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Not all Vitamin C is created equal

Often during the colder months, or whilst burning the candle at both ends during the summer, our immunity can become compromised. Increasing our vitamin C levels can be a positive step towards supporting our immune system and getting things back on track. Our herbal experts have been taking a look at the benefits and best sources of vitamin C.

So, why is there so much interest in vitamin C?

Vitamin C is responsible for hundreds of processes within our body, some are minor and others crucial. For example, vitamin C is used by our body to make proteins which are the building blocks for many of our tissues and organs. Collagen, which is required for the formation and renewal of our bones, muscles, cartilage and skin, is made using vitamin C.

Vitamin C  is essential for the coordination of our immune response against invaders and the activation of our immune cells, such as our white blood cells (Wintergerst, 2006). It also significantly improves our ability to absorb the type of iron found in plant foods (Gershoff, 1993).

The benefits of vitamin C include

  • Immune system support

  • Increases iron absorption

  • Assists in collagen production required for healthy skin, joints, tendons, bones and teeth

  • Antioxidant, helping to protect our cells from damage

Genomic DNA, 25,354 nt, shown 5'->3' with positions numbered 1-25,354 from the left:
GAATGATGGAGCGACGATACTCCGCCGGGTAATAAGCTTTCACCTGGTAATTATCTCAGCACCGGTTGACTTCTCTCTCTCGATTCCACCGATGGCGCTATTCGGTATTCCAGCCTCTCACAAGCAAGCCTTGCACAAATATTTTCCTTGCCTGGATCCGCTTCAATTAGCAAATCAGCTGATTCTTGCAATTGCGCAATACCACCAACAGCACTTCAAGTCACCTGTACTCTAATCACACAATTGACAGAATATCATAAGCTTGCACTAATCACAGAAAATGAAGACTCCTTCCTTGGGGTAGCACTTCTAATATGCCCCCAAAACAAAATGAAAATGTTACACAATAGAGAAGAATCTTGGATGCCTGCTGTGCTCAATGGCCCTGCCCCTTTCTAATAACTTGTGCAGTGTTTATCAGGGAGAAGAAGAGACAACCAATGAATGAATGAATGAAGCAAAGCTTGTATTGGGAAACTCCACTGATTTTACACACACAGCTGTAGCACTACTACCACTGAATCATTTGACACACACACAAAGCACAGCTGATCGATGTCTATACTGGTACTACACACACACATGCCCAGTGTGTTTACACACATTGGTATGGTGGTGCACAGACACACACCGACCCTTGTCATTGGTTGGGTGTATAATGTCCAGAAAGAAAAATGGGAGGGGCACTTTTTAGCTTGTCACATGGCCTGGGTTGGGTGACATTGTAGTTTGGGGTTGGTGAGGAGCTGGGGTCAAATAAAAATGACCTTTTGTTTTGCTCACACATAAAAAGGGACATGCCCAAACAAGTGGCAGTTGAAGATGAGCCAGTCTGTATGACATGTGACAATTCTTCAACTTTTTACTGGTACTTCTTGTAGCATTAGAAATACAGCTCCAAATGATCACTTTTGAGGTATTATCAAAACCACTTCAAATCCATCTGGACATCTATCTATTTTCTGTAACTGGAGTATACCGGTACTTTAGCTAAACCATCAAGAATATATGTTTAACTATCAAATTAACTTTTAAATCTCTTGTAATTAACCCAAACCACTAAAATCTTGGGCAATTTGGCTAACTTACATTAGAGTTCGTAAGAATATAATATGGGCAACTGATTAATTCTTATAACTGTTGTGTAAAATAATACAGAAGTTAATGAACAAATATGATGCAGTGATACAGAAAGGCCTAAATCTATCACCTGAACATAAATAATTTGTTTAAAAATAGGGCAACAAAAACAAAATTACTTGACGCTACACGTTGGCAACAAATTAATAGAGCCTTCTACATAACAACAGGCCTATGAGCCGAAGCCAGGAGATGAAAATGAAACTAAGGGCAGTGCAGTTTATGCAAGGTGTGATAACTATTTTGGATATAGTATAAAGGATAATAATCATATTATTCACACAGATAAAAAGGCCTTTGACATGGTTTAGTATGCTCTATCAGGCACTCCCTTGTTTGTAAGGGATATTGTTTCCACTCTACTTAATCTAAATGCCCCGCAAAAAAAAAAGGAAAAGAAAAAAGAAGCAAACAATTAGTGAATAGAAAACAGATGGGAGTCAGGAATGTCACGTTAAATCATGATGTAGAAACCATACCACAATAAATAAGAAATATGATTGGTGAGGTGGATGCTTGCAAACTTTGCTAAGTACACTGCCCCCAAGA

• Supports wound healing and scar tissue formation

What is the best form of Vitamin C?

Many fruits and vegetables are rich in vitamin C such as, oranges, grapefruit, kiwis, red peppers, broccoli, cauliflower and dark leafy greens are also good sources of Vitamin C. 

Another way to increase the vitamin C in your diet is by taking a supplement.

Does it really matter where our vitamin C comes from?

The Department of Health recommends that our vitamins are best absorbed from our diet but this is not always possible. In the last 50 years, nutrient levels in the soil and our food have plummeted and nutritional deficiencies have become common in our energy-dense but nutrient-poor society. There are also times, such as when we are ill or under pressure, when we may have increased nutrient requirements and need support via supplements.

Vitamin C supplements may be either synthetically manufactured or derived from natural food sources. The vitamin C in natural supplements is much closer to the state in which it is found in the diet, and as a result lasts longer in the body than synthetic vitamin C (Uchida et al., 2011) and is more bioavailable (Vinson et al. 1989).

One of the reasons we see this disparity is because ascorbic acid, which is used in synthetic supplements, has a shorter half-life within the body, only staying in its full and effective form for about two hours. Natural vitamin C, on the other hand, seems to last much longer in the body and is absorbed more slowly, therefore remaining available to our cells for considerably longer.

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Author: Jo Webber

Head of Herbal Education

As a B.Sc. qualified Ayurvedic practitioner and yoga teacher, Jo is passionate about bringing these two ancient sciences together to help people feel empowered about their health. Jo has put her post-graduate certificate in education to good use, co-founding the Ayurveda academy to help others learn of the wonders of Ayurveda.​ Jo has also earned a Masters degree in human sciences from Oxford University and has taught in several schools


B.Sc. qualified Ayurvedic practitioner and yoga teacher

Years of experience:

20 years as a Hatha yoga teacher/ayurvedic practitioner

Professional Registrations:

Member of the Ayurvedic Practitioners Association

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